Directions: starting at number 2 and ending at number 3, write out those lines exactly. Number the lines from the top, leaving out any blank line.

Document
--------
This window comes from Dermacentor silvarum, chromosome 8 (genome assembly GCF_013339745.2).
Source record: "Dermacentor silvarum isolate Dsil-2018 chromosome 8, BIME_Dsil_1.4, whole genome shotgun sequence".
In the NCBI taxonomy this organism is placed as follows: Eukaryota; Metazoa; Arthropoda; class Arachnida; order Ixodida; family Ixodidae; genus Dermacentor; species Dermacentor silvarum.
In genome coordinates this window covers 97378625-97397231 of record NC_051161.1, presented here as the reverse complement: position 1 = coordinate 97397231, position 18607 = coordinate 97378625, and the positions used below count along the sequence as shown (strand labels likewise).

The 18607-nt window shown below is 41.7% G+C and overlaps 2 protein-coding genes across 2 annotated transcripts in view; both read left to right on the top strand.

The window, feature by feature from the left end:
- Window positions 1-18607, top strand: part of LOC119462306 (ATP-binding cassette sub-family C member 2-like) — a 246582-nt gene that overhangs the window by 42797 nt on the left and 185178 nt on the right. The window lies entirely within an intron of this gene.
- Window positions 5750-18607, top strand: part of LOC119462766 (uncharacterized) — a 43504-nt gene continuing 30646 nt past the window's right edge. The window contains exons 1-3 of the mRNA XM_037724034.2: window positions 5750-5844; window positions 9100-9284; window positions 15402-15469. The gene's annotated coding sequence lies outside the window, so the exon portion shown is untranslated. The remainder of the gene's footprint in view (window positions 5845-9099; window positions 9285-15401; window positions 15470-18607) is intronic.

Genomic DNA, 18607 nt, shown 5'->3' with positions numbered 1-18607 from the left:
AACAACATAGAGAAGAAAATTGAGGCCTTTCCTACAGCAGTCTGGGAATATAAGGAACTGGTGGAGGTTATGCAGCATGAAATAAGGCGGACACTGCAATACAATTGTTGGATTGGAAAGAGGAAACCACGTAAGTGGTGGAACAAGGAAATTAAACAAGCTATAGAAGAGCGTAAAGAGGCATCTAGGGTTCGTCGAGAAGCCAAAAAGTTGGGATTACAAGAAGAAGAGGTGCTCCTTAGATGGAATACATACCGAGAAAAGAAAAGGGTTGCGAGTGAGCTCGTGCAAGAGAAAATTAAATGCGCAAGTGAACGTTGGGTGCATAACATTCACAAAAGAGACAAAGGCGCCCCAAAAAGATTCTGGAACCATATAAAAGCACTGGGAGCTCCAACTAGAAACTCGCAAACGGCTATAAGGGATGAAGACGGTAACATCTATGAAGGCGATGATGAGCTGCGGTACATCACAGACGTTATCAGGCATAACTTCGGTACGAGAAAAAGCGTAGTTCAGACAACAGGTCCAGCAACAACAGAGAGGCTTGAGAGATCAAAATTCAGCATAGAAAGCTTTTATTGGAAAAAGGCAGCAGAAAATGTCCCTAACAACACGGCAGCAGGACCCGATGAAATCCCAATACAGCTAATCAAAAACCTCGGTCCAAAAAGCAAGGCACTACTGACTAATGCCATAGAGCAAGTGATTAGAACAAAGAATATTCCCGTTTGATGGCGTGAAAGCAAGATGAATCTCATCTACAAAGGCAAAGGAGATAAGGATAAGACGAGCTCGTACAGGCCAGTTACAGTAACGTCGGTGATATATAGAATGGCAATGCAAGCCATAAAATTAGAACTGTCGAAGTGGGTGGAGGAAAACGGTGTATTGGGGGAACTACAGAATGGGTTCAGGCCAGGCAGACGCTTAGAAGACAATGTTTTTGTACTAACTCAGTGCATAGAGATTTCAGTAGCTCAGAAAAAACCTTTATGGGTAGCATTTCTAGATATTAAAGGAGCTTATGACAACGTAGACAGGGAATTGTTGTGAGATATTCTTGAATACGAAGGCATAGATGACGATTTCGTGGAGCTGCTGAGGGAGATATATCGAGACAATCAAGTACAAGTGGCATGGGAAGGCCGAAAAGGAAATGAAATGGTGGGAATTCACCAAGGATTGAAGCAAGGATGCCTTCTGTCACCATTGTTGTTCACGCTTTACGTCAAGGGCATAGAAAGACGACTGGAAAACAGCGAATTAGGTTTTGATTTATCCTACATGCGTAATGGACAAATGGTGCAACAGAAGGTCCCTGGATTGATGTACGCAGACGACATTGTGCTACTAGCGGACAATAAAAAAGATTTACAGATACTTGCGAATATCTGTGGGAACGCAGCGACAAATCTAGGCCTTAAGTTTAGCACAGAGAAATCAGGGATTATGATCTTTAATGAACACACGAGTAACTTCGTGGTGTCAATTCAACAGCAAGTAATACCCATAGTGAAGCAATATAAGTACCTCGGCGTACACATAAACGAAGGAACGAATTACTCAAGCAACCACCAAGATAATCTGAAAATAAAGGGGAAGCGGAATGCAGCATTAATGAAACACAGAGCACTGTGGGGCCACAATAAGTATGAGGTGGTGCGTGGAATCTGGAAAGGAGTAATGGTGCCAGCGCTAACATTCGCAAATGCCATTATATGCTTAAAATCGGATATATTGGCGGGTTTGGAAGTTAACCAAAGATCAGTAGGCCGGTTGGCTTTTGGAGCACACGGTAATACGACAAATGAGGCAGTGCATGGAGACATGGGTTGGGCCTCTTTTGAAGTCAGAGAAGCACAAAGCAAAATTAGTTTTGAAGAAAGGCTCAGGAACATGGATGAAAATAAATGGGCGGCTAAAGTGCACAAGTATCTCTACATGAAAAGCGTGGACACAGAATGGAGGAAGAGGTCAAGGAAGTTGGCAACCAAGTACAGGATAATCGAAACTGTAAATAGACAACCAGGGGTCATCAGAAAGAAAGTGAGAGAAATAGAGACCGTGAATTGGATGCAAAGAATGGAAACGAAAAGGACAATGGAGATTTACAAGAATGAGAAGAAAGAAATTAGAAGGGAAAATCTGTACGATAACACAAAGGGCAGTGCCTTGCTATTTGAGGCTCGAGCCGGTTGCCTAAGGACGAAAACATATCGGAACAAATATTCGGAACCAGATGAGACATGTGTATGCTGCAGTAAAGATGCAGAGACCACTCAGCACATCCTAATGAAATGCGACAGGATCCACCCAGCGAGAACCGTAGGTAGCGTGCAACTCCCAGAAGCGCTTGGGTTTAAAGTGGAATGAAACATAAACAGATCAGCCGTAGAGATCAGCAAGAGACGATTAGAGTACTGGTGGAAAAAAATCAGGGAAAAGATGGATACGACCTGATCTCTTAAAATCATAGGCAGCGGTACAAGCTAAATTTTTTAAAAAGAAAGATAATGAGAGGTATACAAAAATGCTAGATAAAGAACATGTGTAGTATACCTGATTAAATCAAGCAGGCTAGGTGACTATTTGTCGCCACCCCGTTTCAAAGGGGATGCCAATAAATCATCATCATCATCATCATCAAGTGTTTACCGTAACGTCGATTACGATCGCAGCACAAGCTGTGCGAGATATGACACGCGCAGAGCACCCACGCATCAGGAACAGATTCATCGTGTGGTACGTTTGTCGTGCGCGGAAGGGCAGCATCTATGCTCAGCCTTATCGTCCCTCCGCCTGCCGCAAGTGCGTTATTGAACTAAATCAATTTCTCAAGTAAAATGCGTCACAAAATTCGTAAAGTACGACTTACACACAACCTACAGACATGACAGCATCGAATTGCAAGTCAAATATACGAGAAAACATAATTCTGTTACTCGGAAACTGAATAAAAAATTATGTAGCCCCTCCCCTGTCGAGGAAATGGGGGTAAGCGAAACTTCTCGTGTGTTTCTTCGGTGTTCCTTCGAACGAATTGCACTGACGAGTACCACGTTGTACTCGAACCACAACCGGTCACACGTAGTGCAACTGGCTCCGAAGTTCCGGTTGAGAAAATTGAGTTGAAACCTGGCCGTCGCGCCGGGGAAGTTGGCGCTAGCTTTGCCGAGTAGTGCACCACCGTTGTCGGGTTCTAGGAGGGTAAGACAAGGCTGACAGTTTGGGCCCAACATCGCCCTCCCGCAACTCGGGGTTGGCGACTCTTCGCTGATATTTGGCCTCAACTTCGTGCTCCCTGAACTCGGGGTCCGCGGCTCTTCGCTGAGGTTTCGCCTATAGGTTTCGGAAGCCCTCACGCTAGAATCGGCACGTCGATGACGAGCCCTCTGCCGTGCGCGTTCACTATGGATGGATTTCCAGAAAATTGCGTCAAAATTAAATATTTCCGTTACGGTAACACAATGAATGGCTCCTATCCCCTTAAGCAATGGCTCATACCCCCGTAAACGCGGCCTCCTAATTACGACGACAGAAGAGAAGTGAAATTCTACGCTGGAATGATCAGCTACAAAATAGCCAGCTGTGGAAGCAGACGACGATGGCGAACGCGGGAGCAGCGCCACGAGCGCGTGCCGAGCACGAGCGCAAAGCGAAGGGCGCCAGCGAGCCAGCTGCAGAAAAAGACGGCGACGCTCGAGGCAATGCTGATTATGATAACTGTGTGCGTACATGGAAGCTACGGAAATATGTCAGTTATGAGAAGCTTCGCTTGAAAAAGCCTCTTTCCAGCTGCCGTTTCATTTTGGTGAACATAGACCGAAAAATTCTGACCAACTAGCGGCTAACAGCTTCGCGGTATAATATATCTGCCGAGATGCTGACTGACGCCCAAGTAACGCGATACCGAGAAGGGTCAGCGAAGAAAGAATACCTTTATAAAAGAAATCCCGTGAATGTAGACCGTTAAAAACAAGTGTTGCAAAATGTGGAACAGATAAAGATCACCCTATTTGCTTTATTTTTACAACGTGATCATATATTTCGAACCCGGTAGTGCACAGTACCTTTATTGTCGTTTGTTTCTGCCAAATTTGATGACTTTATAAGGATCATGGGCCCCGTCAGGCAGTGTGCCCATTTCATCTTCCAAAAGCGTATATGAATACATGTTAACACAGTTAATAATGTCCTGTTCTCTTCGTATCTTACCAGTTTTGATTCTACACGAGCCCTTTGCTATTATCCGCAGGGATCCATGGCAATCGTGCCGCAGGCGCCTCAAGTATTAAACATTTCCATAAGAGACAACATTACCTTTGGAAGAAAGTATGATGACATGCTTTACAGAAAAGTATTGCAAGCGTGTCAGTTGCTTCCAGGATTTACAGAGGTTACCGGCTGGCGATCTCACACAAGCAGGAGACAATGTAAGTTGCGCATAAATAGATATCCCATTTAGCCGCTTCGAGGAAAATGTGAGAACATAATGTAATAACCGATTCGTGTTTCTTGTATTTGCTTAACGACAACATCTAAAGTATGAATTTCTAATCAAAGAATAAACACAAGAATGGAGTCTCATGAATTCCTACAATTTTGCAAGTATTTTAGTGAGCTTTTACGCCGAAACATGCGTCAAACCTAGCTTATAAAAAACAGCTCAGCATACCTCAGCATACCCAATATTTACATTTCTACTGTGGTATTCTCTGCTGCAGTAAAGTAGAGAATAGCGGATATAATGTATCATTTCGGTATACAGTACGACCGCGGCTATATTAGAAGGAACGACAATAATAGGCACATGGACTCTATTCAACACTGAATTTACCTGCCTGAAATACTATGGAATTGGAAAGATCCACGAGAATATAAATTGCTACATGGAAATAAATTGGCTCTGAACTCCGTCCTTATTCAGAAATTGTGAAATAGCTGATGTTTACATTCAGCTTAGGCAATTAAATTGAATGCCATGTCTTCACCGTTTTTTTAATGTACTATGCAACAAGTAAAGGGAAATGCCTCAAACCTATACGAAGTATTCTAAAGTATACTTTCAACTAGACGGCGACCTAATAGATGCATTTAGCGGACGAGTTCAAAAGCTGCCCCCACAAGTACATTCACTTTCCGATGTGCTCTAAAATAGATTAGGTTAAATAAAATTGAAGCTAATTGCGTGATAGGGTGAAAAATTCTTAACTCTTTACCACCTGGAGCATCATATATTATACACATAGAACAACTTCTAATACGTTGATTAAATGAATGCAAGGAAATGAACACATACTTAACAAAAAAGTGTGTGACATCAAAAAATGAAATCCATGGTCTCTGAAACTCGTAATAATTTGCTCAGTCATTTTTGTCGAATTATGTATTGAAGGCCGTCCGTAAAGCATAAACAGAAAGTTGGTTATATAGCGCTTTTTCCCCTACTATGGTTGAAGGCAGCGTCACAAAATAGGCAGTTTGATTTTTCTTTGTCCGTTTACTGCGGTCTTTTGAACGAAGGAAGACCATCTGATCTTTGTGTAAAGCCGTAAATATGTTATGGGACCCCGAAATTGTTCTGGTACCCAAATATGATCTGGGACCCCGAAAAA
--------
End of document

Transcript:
Source record: "Dermacentor silvarum isolate Dsil-2018 chromosome 8, BIME_Dsil_1.4, whole genome shotgun sequence".
In the NCBI taxonomy this organism is placed as follows: Eukaryota; Metazoa; Arthropoda; class Arachnida; order Ixodida; family Ixodidae; genus Dermacentor; species Dermacentor silvarum.